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danceman

Fire on Noordam at 3.10am

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Just got back from 11 night med cruise on Noordam. On the 25th August we got to bed at 1.30am after putting our luggage out for the last collection at 1.00am

On the last night of the cruise, at 3.10am the fire alarm sounded while we were fast asleep in our cabin. We didnt actually realise it was the fire alarm as we were disorientated and sleepy initially but then the officer of the watch came over the speaker in our cabin to say that a fire had been located on deck 3 aft and that fire crews were being dispatched and to remain calm. We have been on over 100 cruises and have never had this happen before so we felt it must be serious to have made the announcement in the middle of the night.

We were on deck 6 aft....so the fire was below us!....i went out onto our balcony to see if i could see any signs of a fire....there were several other people out on their balconies also looking around...couldnt see any fire...we were still sailing at normal speed...it was a dark night with the sea rushing past below.

15 minutes later the captain came on over the speaker to say there was indeed a fire in the incinerator room which had not yet spread to the passenger areas....that we are to remain calm and await further updates.

My stomach turned over and i felt rather sick at this announcement and i had visions of us getting into the lifeboats. I opened our cabin door and there were several other people also looking down the corridor and some were walking/running wearing life jackets!

Two of our children were in a cabin with an aunt at the other end of the ship (she had them dressed and in their life jackets by this time...they were frightened)

We remained in our cabins although others went to the life boats.

After approx another 30/40 minutes the captain came back on to say that the fire had been put out and that fire crews would stay in the vicinity for a while to make sure it was safe, and that we could now go back to bed!

Needless to say....none of us got any sleep after this.

It was a frightening experience and spoilt the end of our cruise. There was no announcement next morning or apology.

We spent our next day in Rome as we had booked a hotel so we could do some sightseeing before flying home but we were so tired and exhausted this day was spoilt.

In relation to some other cruise horror stories and the costa concordia sinking this is nothing of course....but all the same it was still very frightening and upsetting to us all.

Should i make a complaint or just thank our lucky stars it wasnt worse?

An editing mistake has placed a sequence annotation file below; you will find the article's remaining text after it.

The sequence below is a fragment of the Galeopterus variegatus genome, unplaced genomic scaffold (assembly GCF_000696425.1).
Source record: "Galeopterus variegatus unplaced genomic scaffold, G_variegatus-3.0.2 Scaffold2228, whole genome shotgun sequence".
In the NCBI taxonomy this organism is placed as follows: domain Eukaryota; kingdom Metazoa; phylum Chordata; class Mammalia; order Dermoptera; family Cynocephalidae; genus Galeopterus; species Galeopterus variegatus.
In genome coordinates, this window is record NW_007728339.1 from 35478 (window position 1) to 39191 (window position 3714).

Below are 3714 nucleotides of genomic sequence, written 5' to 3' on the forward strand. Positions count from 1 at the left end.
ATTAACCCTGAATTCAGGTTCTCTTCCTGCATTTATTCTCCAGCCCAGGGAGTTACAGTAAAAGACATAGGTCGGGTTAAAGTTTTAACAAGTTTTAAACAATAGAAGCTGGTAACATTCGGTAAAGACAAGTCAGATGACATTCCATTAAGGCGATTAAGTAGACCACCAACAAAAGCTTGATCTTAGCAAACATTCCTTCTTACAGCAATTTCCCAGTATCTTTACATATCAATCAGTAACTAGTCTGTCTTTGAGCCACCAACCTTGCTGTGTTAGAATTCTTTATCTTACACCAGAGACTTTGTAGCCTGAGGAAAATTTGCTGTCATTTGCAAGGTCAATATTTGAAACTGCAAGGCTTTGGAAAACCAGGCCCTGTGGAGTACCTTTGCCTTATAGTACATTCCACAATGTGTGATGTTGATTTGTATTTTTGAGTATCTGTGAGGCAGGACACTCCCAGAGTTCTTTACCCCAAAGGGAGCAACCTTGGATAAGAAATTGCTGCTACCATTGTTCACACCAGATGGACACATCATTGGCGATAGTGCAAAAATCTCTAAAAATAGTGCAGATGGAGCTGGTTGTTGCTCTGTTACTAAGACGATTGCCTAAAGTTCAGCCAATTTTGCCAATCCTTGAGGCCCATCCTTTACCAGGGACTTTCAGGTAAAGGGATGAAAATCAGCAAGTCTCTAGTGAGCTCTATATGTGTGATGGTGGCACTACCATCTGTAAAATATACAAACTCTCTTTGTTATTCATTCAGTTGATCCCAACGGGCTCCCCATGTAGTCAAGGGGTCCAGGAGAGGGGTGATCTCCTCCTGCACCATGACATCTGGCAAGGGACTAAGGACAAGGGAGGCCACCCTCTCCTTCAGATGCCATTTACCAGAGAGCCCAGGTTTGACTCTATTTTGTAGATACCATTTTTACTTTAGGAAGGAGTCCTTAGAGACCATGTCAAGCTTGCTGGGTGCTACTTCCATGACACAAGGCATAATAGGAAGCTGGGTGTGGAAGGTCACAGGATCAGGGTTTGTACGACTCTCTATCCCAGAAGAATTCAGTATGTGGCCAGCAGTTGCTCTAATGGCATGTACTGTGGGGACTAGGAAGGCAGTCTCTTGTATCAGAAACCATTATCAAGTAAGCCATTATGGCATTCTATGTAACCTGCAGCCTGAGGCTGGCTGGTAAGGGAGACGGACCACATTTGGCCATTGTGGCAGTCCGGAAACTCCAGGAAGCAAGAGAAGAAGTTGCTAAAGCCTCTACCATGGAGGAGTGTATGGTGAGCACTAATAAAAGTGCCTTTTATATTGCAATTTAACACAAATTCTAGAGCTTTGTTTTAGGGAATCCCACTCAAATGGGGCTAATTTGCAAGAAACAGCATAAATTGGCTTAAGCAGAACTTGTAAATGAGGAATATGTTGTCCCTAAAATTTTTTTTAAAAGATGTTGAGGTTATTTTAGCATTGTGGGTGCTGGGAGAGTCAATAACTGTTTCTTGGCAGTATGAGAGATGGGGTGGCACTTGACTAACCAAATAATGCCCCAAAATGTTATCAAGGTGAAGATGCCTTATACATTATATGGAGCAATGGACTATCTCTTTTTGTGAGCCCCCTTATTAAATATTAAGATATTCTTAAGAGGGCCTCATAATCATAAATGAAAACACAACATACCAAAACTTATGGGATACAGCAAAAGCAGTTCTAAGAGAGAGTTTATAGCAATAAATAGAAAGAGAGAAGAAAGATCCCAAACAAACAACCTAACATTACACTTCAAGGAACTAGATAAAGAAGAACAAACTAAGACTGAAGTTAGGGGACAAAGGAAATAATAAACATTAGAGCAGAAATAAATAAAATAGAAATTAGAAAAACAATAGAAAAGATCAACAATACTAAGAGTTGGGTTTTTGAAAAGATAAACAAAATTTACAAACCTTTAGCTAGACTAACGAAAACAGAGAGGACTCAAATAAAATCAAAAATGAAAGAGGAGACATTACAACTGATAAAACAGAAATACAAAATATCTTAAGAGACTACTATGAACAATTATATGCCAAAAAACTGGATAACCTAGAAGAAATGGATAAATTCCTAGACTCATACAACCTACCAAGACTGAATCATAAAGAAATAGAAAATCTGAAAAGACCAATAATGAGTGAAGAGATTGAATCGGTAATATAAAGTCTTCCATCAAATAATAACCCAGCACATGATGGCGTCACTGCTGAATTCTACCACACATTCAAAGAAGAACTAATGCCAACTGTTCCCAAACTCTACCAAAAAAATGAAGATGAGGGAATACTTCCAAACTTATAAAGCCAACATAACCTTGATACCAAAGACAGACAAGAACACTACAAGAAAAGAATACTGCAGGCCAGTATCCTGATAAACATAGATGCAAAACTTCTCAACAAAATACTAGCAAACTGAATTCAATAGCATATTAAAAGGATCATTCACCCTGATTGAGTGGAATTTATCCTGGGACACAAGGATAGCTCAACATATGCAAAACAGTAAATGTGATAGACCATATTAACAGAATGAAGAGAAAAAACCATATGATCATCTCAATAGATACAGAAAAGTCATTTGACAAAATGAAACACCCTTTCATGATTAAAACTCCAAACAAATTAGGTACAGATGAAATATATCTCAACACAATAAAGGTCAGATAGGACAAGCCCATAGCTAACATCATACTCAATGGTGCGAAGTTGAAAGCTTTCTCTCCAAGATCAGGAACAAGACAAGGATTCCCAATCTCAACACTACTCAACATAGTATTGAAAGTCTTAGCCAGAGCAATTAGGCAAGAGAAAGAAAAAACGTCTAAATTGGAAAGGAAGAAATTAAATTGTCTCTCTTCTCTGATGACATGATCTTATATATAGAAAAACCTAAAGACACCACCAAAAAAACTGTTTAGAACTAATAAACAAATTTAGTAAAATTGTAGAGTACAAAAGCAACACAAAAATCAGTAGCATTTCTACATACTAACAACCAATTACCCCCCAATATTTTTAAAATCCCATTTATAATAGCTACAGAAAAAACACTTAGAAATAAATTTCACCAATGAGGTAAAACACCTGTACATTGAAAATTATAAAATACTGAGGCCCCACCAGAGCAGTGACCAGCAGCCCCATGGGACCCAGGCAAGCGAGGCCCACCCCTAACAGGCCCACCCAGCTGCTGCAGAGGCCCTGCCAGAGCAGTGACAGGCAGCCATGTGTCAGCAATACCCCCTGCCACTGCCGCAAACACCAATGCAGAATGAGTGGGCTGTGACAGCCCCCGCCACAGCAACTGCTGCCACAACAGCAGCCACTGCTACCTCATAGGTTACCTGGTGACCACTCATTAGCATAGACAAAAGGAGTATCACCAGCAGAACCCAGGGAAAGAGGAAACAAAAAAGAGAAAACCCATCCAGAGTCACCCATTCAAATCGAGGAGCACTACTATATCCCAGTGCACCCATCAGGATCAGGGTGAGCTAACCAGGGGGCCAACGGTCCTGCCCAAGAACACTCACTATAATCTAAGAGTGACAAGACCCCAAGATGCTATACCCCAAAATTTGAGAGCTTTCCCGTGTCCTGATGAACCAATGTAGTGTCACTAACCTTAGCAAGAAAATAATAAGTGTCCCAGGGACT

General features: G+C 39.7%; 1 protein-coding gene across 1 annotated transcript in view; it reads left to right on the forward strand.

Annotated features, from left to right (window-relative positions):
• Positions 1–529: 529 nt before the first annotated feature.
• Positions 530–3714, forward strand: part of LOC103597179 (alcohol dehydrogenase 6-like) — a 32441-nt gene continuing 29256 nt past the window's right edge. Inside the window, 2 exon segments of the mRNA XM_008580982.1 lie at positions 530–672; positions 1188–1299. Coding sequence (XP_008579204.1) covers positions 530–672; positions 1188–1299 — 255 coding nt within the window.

Edited by danceman

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Just got back from 11 night med cruise on Noordam. We got to bed at 1.30am after putting our luggage out for the last collection at 1.00am

On the last night of the cruise, at 3.10am the fire alarm sounded while we were fast asleep in our cabin. We didnt actually realise it was the fire alarm as we were disorientated and sleepy initially but then the officer of the watch came over the speaker in our cabin to say that a fire had been located on deck 3 aft and that fire crews were being dispatched and to remain calm. We have been on over 100 cruises and have never had this happen before so we felt it must be serious to have made the announcement in the middle of the night.

We were on deck 6 aft....so the fire was below us!....i went out onto our balcony to see if i could see any signs of a fire....there were several other people out on their balconies also looking around...couldnt see any fire...we were still sailing at normal speed...it was a dark night with the sea rushing past below.

15 minutes later the captain came on over the speaker to say there was indeed a fire in the incinerator room which had not yet spread to the passenger areas....that we are to remain calm and await further updates.

My stomach turned over and i felt rather sick at this announcement and i had visions of us getting into the lifeboats. I opened our cabin door and there were several other people also looking down the corridor and some were walking/running wearing life jackets!

Two of our children were in a cabin with an aunt at the other end of the ship (she had them dressed and in their life jackets by this time...they were frightened)

We remained in our cabins although others went to the life boats.

After approx another 30/40 minutes the captain came back on to say that the fire had been put out and that fire crews would stay in the vicinity for a while to make sure it was safe, and that we could now go back to bed!

Needless to say....none of us got any sleep after this.

It was a frightening experience and spoilt the end of our cruise. There was no announcement next morning or apology.

We spent our next day in Rome as we had booked a hotel so we could do some sightseeing before flying home but we were so tired and exhausted this day was spoilt.